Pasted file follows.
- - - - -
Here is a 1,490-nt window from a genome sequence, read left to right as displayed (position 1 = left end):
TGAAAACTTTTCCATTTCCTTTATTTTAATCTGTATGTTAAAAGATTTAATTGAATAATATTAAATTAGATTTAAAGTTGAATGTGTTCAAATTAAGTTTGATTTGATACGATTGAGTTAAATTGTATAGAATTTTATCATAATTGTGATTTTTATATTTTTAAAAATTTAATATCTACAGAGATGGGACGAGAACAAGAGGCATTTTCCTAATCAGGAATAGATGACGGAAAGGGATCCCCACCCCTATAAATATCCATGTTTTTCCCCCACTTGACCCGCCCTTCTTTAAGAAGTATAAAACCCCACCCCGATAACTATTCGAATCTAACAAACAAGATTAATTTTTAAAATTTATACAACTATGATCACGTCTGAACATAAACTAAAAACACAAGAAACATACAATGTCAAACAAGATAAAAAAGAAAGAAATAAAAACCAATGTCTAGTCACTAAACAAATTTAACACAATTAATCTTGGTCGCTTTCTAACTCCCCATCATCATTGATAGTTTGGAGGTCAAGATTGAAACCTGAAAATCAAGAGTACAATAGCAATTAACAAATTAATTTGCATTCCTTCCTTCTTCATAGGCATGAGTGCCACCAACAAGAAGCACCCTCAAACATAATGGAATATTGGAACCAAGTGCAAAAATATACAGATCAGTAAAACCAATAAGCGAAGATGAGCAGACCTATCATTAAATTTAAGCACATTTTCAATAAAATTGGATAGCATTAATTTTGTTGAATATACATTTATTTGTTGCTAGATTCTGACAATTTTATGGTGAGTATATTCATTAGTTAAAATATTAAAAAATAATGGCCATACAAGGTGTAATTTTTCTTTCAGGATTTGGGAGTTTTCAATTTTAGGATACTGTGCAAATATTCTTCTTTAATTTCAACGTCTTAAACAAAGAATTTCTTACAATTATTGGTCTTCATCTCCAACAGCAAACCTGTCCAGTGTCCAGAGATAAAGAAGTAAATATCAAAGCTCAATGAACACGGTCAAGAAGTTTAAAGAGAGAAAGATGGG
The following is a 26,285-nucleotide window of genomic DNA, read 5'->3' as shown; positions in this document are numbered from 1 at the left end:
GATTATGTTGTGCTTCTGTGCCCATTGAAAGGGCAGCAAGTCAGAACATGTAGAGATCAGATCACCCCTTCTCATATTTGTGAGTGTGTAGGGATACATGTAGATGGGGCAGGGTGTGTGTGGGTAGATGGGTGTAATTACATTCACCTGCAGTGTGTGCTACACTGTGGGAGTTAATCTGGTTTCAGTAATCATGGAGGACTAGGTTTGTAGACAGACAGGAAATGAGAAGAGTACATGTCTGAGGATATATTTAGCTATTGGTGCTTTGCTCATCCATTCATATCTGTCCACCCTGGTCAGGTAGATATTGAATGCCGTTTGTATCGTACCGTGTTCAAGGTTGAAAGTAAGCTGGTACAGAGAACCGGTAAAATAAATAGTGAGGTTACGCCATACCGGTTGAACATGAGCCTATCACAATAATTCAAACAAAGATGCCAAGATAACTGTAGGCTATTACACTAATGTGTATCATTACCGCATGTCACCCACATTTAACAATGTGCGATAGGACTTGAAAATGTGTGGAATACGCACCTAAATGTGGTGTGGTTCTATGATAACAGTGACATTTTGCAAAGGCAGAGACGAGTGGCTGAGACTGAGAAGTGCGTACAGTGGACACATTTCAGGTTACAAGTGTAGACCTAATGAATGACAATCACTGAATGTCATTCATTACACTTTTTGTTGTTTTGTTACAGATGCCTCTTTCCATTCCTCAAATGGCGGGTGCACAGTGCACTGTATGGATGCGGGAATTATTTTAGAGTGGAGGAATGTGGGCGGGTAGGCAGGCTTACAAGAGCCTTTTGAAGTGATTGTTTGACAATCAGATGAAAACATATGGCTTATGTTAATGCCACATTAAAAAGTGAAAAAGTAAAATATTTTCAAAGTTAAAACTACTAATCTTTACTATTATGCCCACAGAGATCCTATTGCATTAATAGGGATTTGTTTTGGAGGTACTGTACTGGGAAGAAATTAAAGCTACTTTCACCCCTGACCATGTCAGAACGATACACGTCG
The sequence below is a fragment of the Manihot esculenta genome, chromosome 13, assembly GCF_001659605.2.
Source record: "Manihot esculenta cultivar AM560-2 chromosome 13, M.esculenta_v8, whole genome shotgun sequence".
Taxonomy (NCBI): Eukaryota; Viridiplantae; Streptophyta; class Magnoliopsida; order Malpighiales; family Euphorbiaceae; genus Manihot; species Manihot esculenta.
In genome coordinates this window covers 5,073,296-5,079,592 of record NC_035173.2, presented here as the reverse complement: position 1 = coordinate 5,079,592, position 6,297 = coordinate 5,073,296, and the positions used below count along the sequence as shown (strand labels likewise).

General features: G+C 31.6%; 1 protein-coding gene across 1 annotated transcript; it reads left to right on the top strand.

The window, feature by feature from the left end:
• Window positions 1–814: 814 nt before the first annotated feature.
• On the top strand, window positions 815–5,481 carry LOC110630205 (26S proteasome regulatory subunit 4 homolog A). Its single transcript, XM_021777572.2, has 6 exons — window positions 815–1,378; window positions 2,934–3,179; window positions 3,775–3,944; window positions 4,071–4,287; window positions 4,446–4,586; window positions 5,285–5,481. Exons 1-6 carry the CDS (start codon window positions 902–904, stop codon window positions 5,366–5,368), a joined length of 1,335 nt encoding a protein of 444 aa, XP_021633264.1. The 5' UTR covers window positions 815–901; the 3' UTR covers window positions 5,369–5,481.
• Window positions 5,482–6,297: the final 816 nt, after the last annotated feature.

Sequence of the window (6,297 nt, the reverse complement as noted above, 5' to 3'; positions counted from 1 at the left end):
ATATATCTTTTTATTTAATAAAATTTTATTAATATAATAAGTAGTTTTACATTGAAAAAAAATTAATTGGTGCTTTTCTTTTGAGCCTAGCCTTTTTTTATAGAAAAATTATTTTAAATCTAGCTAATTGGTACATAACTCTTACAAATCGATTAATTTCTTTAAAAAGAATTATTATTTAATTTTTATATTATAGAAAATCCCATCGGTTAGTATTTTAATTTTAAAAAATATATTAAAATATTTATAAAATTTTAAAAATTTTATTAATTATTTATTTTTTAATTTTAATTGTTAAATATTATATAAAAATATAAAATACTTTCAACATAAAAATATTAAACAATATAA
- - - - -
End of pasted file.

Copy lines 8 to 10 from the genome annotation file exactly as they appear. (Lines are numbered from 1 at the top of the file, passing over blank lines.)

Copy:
In genome coordinates this window covers 5,073,296-5,079,592 of record NC_035173.2, presented here as the reverse complement: position 1 = coordinate 5,079,592, position 6,297 = coordinate 5,073,296, and the positions used below count along the sequence as shown (strand labels likewise).

General features: G+C 31.6%; 1 protein-coding gene across 1 annotated transcript; it reads left to right on the top strand.

The window, feature by feature from the left end: